‘I will take you places you’ve never been. I will show you things that you have never seen and I will see the life run out of you’ – Eva (GHOST STORY)
The 1980s was a fertile time for film lovers. The entertainment industry as a whole, while steadily growing since the late 1950s seemed to explode. Blockbusters seemed bigger; TV was non-stop and the music, in my opinion, kicked major ass. It is easy for me to say this because I grew up in the 80s and like every human on the planet, we all share some rose tinted goggled view of our childhood. Even so, when I look at my genre favourites 90% of them are 80s movies. Not only are they 80s movies but there is also a large portion of them that are sequels. Truthfully, I never really knew that sequels hadn’t always existed. Of course since the dawn of moving pictures there have been follow up stories but in the 80s everything seemed to go into overdrive. Would my love for Jason Voorhees be as strong if FRIDAY 13th PART VI – JASON LIVES, hadn’t happened? The same question could be asked of Freddy Kruger and A NIGHTMARE ON ELM ST PART 3 – DREAM WARRIORS. The horror sequel secured our hearts and, for me, the soundtracks/scores accompanying the images played a pivotal role in doing so.
If you look back at franchise horror in the 1980s there is a good chance you’ll find yourself some good if not great musical companions. While JOHN CARPENTER may have stepped away from the HALLOWEEN franchise after HALLOWEEN III – SEASON OF THE WITCH the score still remains one of the most revered amongst CARPENTER and soundtrack fans alike. With his departure, his frequent collaborator ALAN HOWARTH (who also worked on H3) picked up the baton and carried on delivering some truly superb and often overlooked scores for the continuing HALLOWEEN franchise. The same can be said for the outstanding work HARRY MANFREDINI and later FRED MOLLIN did on the FRIDAY THE 13th franchise. The NIGHTMARE ON ELM ST series took a different turn and each film hired a different composer, giving each film its own distinctive sound. Looking back now, the series has a who’s who of composers (CHARLES BERNSTEIN, CHRISTOPHER YOUNG, CRAIG SAFAN, ANGELO BADALAMENTI), at the time though, they were simply a hired guns.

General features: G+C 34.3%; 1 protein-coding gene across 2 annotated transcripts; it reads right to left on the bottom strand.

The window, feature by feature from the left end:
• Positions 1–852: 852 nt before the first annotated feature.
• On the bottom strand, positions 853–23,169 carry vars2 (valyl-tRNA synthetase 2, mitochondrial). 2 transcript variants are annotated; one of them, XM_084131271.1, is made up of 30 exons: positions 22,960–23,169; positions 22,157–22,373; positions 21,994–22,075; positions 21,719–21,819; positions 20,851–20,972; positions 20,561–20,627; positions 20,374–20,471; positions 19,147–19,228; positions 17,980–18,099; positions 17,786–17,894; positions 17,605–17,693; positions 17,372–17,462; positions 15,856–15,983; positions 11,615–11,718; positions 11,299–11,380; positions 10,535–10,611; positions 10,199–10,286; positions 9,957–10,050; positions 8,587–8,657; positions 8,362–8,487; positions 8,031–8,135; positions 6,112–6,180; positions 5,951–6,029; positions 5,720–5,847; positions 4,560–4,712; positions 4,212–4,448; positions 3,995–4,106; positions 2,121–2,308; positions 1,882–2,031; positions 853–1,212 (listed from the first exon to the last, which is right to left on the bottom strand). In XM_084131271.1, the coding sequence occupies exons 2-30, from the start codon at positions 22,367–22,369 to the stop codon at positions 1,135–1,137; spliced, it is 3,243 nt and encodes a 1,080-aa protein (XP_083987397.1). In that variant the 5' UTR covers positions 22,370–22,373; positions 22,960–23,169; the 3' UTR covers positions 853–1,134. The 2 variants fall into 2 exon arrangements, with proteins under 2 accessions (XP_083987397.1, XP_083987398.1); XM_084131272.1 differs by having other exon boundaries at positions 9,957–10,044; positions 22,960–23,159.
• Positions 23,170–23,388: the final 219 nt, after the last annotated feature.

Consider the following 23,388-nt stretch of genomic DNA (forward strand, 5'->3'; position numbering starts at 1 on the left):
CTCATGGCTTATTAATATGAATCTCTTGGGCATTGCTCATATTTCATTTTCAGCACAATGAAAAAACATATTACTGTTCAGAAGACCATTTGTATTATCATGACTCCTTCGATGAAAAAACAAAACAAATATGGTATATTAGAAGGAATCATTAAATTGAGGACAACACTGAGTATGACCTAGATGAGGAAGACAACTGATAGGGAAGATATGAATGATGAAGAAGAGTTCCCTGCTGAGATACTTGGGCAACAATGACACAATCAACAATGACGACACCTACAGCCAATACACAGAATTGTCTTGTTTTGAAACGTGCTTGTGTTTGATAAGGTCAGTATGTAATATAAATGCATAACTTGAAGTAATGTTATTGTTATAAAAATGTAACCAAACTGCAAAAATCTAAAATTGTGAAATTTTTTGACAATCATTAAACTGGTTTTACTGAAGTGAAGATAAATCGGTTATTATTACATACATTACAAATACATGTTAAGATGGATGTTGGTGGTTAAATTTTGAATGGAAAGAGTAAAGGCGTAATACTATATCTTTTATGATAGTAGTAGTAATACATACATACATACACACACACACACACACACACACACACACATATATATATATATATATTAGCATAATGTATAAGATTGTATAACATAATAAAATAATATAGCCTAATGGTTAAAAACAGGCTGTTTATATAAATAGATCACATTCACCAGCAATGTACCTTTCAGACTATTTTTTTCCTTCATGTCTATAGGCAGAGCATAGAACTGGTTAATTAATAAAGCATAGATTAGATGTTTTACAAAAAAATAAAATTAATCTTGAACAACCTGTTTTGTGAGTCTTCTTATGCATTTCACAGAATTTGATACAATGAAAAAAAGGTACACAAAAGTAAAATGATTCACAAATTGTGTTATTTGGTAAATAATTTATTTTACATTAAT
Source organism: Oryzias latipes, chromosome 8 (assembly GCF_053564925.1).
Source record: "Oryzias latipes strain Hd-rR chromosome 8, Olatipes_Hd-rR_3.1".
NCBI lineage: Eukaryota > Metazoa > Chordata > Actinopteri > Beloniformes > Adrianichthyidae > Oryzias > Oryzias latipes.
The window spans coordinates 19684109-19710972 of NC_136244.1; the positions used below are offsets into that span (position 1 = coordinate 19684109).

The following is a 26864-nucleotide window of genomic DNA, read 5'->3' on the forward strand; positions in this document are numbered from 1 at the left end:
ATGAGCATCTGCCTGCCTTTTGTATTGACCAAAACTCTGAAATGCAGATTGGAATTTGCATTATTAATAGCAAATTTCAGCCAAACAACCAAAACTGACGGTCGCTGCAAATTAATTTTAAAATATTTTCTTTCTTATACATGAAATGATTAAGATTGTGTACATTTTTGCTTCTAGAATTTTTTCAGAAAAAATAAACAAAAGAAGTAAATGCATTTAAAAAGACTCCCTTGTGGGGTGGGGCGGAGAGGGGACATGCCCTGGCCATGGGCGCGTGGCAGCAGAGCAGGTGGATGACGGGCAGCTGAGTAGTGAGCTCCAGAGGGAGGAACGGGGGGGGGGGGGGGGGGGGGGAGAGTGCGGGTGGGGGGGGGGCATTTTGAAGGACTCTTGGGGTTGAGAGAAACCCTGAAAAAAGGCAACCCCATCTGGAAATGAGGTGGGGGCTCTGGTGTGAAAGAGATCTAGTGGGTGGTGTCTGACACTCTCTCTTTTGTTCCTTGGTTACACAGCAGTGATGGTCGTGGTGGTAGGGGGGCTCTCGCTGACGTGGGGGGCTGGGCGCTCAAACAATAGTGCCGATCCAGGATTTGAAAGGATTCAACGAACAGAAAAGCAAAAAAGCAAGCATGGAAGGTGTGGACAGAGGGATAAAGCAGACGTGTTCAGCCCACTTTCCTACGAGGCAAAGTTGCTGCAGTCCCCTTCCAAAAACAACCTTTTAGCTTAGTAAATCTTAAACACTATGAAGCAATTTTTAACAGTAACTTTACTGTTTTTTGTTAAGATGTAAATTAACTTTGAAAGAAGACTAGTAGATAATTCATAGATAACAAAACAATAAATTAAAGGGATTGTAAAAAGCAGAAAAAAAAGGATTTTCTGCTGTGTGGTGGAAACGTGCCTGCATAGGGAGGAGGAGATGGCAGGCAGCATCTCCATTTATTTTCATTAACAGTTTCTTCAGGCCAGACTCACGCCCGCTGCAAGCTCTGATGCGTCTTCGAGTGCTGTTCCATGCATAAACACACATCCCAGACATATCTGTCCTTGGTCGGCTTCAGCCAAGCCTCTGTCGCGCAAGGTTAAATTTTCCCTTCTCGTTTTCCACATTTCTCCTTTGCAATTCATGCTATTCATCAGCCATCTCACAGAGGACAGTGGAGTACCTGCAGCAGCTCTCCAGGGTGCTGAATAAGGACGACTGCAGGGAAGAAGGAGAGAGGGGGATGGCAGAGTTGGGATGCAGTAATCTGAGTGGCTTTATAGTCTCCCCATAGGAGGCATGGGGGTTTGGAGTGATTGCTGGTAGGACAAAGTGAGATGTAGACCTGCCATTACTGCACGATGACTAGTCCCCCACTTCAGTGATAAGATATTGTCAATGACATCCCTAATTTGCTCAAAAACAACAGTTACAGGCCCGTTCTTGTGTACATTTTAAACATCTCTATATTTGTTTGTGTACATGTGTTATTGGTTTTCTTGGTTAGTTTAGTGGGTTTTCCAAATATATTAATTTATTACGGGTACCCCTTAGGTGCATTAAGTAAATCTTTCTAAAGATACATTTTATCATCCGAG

I could rattle on about franchise horror scores and at some point I will. For now, though, I’d like to shine a light on some titles that you may have heard of but might not be very familiar with.
In this new series of articles, I’m going to bring you a selection of my favourite 1980s genre movie scores that often go overlooked and unloved. As with most (if not all) of my recommendations, you can pick up most of the following titles for less than the price of your lunch.
With the 1980s being a veritable treasure trove of genre films and scores, be sure to look out for my next article in the series where I take a look at a true blue American Giallo and explore the oddly wonderful score by Carter Burwell to a certain psychotic sequel. -TG